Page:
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Definition Edit

Versioning is

the creation and management of multiple releases of a product, all of which have the same general function but are improved, upgraded or customized. The term applies especially to operating systems (OSs), software and Web services.[1]

Overview Edit

Versioning is especially prevalent with information goods such as books, films, or software because the costs of reproduction are typically small relative to the price. For these products, companies often release multiple versions over time (e.g. hardcover, paperback, and e-book) or add and remove features (e.g. bonus tracks or concurrent user limitations) as part of their product-line strategy.

It is difficult to predict how big data will influence the prevalence of versioning. If it becomes easier to predict individual customers' willingness to pay and charge different prices for an identical product, versioning may be replaced by personalized pricing. On the other hand, versioning has the benefit of reducing concerns about inequity that arise with personalized pricing, and big data may facilitate versioning strategies based on "mass customization," particularly for information goods that can be customized at relatively little incremental cost.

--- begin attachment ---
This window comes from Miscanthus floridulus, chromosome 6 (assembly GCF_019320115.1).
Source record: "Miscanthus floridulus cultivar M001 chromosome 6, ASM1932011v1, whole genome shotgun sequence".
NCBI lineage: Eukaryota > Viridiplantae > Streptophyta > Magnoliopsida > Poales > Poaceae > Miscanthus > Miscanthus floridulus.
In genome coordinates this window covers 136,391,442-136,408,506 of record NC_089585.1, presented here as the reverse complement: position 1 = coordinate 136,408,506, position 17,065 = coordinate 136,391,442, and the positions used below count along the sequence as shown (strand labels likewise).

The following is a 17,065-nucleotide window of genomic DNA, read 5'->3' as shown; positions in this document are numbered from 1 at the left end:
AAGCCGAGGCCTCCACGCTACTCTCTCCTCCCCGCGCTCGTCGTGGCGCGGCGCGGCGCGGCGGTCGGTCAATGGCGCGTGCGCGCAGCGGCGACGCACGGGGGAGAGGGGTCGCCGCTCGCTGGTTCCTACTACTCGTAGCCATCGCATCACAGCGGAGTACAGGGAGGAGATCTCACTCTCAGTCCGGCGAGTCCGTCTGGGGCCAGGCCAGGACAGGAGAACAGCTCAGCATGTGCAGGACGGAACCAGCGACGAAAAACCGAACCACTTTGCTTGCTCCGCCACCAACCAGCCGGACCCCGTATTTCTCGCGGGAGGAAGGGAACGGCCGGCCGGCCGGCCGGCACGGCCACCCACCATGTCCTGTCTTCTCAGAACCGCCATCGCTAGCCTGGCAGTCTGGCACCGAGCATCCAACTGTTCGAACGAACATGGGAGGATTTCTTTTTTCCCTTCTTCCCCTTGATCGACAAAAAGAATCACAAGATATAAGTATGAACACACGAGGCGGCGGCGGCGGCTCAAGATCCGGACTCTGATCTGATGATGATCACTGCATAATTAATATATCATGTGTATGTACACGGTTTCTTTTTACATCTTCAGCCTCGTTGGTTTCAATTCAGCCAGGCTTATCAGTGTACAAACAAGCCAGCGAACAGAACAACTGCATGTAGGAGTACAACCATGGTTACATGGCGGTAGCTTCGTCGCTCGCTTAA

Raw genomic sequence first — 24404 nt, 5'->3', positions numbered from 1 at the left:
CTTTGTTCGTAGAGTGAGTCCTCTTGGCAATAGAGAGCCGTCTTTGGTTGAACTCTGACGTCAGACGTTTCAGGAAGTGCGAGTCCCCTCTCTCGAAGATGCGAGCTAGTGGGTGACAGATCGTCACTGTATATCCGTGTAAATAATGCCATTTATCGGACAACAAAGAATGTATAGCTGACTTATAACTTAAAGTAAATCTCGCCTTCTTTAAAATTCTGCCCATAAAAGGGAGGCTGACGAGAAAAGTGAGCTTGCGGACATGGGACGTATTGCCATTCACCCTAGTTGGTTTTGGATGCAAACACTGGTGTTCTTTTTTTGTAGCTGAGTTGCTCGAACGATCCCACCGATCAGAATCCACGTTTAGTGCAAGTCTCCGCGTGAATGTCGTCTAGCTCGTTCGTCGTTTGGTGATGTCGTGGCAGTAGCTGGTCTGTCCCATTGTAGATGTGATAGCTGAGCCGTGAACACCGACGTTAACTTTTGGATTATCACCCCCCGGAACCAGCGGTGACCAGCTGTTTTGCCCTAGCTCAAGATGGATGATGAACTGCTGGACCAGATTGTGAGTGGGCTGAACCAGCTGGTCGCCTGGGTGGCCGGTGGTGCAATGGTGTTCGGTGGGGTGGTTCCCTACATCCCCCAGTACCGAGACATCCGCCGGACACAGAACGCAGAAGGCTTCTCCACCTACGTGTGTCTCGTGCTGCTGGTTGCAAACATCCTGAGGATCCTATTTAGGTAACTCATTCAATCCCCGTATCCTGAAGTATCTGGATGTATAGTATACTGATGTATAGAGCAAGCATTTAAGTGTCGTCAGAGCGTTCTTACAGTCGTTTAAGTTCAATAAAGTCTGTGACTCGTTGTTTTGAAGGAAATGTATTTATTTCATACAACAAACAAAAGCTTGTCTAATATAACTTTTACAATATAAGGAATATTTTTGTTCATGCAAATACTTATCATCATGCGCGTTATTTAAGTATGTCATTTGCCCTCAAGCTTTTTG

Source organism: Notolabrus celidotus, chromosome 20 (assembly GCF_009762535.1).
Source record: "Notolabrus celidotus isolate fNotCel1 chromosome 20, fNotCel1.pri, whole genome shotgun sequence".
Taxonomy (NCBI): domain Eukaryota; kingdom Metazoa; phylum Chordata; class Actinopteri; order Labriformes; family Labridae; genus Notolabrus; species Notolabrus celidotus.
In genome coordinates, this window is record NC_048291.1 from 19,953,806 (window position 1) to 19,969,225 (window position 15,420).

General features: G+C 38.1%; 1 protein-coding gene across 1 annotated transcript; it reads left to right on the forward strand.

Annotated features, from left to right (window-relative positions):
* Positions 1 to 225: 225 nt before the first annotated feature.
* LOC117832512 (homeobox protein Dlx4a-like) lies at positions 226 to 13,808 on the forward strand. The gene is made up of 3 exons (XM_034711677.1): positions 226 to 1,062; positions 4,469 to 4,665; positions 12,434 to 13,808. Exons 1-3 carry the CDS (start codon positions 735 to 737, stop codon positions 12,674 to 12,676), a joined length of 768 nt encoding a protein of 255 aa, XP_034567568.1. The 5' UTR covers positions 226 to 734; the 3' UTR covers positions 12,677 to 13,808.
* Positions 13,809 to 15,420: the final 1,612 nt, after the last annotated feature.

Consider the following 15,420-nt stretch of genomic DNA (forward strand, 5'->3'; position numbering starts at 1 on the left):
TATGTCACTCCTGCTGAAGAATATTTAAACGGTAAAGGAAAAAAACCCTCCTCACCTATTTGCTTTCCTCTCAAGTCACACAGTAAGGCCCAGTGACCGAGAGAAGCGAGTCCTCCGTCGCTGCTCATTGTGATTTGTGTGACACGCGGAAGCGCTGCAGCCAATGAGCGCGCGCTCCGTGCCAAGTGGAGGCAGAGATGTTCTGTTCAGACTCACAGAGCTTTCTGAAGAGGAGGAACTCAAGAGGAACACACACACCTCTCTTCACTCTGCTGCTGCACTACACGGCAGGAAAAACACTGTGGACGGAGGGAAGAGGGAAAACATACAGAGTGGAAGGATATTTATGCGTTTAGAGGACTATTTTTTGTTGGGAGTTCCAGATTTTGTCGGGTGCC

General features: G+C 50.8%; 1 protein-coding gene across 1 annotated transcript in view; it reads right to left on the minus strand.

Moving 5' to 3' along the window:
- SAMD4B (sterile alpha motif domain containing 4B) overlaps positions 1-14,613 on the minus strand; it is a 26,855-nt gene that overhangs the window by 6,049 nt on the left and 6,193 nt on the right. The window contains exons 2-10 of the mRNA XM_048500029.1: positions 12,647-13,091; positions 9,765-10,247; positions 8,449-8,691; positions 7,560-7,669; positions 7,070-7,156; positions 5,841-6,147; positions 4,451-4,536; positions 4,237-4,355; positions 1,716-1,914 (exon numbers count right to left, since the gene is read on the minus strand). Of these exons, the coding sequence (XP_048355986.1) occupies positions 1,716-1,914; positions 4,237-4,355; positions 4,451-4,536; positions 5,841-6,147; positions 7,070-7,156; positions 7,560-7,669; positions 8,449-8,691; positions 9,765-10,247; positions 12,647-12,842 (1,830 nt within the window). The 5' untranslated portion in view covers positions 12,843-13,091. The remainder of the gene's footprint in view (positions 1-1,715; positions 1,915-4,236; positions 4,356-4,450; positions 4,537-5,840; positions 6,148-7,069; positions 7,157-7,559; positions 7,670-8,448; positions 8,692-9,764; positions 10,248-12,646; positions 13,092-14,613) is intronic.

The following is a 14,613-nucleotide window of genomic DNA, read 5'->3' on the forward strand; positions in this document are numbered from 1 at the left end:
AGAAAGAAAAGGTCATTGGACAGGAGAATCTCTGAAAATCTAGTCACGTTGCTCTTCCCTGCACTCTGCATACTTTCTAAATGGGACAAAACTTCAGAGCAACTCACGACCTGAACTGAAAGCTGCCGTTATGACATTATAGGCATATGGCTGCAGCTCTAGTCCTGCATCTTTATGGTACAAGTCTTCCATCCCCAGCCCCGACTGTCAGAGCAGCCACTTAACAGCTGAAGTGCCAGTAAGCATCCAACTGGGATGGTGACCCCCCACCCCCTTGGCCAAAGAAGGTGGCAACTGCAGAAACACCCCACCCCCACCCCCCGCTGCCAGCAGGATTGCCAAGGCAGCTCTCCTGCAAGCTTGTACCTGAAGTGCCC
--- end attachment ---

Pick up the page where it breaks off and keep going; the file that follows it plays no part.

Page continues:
References Edit

  1. (full-text).

Source Edit

External resources Edit

  • Hal Varian, "Versioning Information Goods." Digital Information and Intellectual Property (1997) (full-text).

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